Ayende @ Rahien

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Emergency fixes & the state of your code base

One of the most horrible things that can happen to a code base is a production bug that needs to be fixed right now. At that stage, developers usually throw aside all attempts of creating well written code and just try to fix the problem using brute force.

Add to that the fact that very often we don’t have the exact cause of the production bug, and you get an interesting experiment in the scientific method. The devs form a hypothesis, try to build a fix, and “test” that on production. Repeat until something make the problem go away, which isn’t necessarily one of the changes that the developers intended to make.

Consider that this is a highly stressful period of time, with very little sleep (if any), and you get into a cascading problem situation. A true mess.

Here is an example from me trying to figure out an error in NH Prof’s connectivity:

image

This is not how I usually write code, but it was very helpful in narrowing down the problem.

But this post isn’t about the code example, it is about the implications on the code base. It is fine to cut corners in order to resolve a production bug. One thing that you don’t want to do is to commit those to source control, or to keep them in production. In one memorable case, during the course of troubleshooting a production issue, I enabled full logging on the production server, then forgot about turning them off when we finally resolved the issue. Fast forward three months later, and we had a production crash because of a full hard disk.

Another important thing is that you should only try one thing at a time when you try to troubleshoot a production error. I often see people try something, and when it doesn’t work, they try something else on top of the modified code base.

That change that you just made may be important, so by all means save it in a branch and come back to it later, but for production emergency fixes, you want to always work from the production code snapshot, not on top of increasingly more franticly changed code base.

Comments

Mr_Simple
10/22/2009 01:45 PM by
Mr_Simple

Lack of sleep is the #1 contributor to crappy code.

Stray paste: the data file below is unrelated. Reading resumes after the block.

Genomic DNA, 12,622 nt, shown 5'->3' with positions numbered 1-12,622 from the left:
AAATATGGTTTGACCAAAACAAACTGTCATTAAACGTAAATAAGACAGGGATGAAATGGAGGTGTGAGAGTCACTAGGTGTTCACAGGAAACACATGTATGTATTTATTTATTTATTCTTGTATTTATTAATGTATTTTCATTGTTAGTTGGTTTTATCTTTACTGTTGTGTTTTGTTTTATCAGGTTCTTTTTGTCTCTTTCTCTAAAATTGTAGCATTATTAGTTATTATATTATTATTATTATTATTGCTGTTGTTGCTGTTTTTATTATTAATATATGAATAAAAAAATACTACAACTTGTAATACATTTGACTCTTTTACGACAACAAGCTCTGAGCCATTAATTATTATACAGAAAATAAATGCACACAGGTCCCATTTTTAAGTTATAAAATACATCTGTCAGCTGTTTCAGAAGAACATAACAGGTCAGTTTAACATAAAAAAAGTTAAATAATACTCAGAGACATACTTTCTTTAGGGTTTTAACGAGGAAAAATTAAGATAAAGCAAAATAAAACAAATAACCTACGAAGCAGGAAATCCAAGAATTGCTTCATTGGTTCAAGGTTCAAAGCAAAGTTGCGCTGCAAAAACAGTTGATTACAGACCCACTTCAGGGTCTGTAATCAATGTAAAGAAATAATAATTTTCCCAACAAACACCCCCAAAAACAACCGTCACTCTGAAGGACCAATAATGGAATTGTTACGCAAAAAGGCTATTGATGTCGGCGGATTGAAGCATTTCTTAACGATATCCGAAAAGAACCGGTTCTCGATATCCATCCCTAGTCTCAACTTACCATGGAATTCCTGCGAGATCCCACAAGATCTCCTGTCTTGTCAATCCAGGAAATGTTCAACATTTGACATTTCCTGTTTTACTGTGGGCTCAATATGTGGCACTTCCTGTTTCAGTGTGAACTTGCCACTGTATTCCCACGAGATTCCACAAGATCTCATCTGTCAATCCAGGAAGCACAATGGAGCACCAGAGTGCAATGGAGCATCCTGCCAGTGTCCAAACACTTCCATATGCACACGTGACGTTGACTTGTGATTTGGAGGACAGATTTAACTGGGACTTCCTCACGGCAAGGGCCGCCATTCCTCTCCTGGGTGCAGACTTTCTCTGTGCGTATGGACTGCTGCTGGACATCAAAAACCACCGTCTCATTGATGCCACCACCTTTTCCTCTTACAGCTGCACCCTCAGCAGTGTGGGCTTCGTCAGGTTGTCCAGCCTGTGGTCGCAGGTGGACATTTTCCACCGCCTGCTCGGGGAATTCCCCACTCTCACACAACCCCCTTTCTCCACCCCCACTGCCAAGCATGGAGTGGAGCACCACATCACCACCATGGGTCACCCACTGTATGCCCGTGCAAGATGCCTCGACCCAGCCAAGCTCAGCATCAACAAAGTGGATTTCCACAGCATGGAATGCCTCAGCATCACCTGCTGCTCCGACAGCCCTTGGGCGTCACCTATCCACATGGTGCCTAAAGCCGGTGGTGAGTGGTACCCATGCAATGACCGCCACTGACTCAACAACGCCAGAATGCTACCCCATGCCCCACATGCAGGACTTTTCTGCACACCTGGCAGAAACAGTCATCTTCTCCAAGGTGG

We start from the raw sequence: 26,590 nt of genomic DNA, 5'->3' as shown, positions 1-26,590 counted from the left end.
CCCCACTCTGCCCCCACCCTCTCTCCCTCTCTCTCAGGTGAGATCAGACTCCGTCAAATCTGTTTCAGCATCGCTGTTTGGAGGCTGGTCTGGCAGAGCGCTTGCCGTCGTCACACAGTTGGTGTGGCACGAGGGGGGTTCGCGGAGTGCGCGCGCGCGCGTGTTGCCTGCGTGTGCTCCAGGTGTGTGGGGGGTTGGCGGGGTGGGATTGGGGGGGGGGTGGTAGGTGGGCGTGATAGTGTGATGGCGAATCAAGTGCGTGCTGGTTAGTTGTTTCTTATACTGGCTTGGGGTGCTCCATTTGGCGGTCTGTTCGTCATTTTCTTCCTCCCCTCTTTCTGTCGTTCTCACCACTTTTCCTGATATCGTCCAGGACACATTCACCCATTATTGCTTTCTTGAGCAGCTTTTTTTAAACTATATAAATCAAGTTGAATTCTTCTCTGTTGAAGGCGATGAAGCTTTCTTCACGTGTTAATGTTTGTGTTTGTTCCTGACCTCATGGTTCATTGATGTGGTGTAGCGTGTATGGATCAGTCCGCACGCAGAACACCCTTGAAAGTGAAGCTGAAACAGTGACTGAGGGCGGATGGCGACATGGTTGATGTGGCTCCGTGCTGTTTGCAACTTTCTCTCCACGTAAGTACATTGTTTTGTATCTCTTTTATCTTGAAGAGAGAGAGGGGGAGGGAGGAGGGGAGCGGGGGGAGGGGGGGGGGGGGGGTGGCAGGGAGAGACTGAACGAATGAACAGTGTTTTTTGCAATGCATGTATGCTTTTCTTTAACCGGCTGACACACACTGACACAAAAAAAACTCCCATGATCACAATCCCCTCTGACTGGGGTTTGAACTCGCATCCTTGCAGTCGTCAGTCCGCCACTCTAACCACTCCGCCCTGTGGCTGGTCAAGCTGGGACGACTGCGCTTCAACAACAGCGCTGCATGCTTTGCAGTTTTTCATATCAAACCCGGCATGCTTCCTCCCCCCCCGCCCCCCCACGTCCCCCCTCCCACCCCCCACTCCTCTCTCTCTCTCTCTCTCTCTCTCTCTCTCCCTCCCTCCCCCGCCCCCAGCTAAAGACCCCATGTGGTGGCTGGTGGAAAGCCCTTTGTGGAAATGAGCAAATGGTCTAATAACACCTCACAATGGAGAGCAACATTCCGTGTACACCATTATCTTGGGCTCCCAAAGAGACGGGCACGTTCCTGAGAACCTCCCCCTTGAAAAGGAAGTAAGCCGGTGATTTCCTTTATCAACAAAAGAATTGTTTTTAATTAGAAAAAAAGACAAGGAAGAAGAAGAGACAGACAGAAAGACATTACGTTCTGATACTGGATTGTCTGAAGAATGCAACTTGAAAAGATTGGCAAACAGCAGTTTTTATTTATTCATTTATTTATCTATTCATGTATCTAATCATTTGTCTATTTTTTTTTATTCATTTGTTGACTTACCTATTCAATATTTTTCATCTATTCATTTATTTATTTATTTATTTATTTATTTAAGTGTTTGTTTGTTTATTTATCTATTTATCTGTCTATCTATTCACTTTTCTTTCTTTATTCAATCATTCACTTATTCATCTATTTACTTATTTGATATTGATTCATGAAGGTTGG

tobi
10/22/2009 02:00 PM by
tobi

I found it to be very valuable to have an up to date copy of the production database so i can make experiments that potentially destroy data.

gunteman
10/22/2009 02:57 PM by
gunteman

...and crappy code is the #1 contributor to lack of sleep.

Frank
10/22/2009 03:37 PM by
Frank

For tracing problems in applications I use "Debugging Tools for Windows" more and more often. Instead of just guessing about the problem, I actually just manage to get a memory dump and later analyze that one. Works wonders in cases where exceptions only occur once in a while and noone has any idea how to reproduce them. Or when applications use up alot of CPU usage for no reason. Hangs. And the list goes on.

Mark
10/22/2009 04:26 PM by
Mark

I find it really maddening when programmers make speculative changes to make the problem go away rather than to identify, isolate and fix the problem! After the 10th speculative change, the problem vanishes and is deemed "fixed", where in fact it's been moved somewhere else and the programmer has caused 3 other bugs!

It's especially easy for people to fall into this trap when submitting one line fixes. After all, it's just one line; what could go wrong? :)

Rafal
10/22/2009 07:01 PM by
Rafal

Ayende, enabling full logging at production server is not a bug, not even a programming issue. That's maintenance... If no one has noticed in 3 months time that disk is running out of space it means the system wasn't that important anyway.